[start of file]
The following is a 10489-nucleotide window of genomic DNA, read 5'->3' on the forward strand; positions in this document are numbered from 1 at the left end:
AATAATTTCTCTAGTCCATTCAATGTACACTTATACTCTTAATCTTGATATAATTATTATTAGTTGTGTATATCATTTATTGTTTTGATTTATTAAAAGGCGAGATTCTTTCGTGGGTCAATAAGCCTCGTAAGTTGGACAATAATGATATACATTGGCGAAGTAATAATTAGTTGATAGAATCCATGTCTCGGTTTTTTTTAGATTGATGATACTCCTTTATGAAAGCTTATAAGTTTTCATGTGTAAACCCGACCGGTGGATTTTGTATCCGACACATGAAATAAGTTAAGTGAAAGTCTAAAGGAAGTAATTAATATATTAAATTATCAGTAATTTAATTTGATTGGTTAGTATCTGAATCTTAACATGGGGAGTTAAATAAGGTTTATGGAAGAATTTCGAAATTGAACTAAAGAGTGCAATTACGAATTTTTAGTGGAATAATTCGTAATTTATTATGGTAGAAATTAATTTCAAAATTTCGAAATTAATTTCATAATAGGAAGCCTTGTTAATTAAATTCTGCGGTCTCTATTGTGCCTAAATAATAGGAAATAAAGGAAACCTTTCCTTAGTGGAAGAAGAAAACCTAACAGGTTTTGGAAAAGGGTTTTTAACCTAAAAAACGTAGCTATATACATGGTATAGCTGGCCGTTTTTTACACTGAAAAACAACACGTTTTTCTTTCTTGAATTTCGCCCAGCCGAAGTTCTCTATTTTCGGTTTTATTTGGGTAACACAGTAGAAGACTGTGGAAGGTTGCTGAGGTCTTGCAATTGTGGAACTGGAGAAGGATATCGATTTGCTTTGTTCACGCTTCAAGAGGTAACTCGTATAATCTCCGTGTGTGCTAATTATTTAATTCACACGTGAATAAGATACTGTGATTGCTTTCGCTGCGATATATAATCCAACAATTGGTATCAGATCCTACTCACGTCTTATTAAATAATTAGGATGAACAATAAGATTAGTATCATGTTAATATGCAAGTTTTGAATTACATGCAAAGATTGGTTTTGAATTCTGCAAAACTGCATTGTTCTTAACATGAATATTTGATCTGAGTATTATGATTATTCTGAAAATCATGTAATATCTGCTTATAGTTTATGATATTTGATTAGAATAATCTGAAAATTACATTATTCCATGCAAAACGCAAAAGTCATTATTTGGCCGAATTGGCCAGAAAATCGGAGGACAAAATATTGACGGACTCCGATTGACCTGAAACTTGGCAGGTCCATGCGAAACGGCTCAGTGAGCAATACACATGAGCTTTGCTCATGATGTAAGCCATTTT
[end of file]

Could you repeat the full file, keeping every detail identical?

The following is a 10489-nucleotide window of genomic DNA, read 5'->3' on the forward strand; positions in this document are numbered from 1 at the left end:
AATAATTTCTCTAGTCCATTCAATGTACACTTATACTCTTAATCTTGATATAATTATTATTAGTTGTGTATATCATTTATTGTTTTGATTTATTAAAAGGCGAGATTCTTTCGTGGGTCAATAAGCCTCGTAAGTTGGACAATAATGATATACATTGGCGAAGTAATAATTAGTTGATAGAATCCATGTCTCGGTTTTTTTTAGATTGATGATACTCCTTTATGAAAGCTTATAAGTTTTCATGTGTAAACCCGACCGGTGGATTTTGTATCCGACACATGAAATAAGTTAAGTGAAAGTCTAAAGGAAGTAATTAATATATTAAATTATCAGTAATTTAATTTGATTGGTTAGTATCTGAATCTTAACATGGGGAGTTAAATAAGGTTTATGGAAGAATTTCGAAATTGAACTAAAGAGTGCAATTACGAATTTTTAGTGGAATAATTCGTAATTTATTATGGTAGAAATTAATTTCAAAATTTCGAAATTAATTTCATAATAGGAAGCCTTGTTAATTAAATTCTGCGGTCTCTATTGTGCCTAAATAATAGGAAATAAAGGAAACCTTTCCTTAGTGGAAGAAGAAAACCTAACAGGTTTTGGAAAAGGGTTTTTAACCTAAAAAACGTAGCTATATACATGGTATAGCTGGCCGTTTTTTACACTGAAAAACAACACGTTTTTCTTTCTTGAATTTCGCCCAGCCGAAGTTCTCTATTTTCGGTTTTATTTGGGTAACACAGTAGAAGACTGTGGAAGGTTGCTGAGGTCTTGCAATTGTGGAACTGGAGAAGGATATCGATTTGCTTTGTTCACGCTTCAAGAGGTAACTCGTATAATCTCCGTGTGTGCTAATTATTTAATTCACACGTGAATAAGATACTGTGATTGCTTTCGCTGCGATATATAATCCAACAATTGGTATCAGATCCTACTCACGTCTTATTAAATAATTAGGATGAACAATAAGATTAGTATCATGTTAATATGCAAGTTTTGAATTACATGCAAAGATTGGTTTTGAATTCTGCAAAACTGCATTGTTCTTAACATGAATATTTGATCTGAGTATTATGATTATTCTGAAAATCATGTAATATCTGCTTATAGTTTATGATATTTGATTAGAATAATCTGAAAATTACATTATTCCATGCAAAACGCAAAAGTCATTATTTGGCCGAATTGGCCAGAAAATCGGAGGACAAAATATTGACGGACTCCGATTGACCTGAAACTTGGCAGGTCCATGCGAAACGGCTCAGTGAGCAATACACATGAGCTTTGCTCATGATGTAAGCCATTTT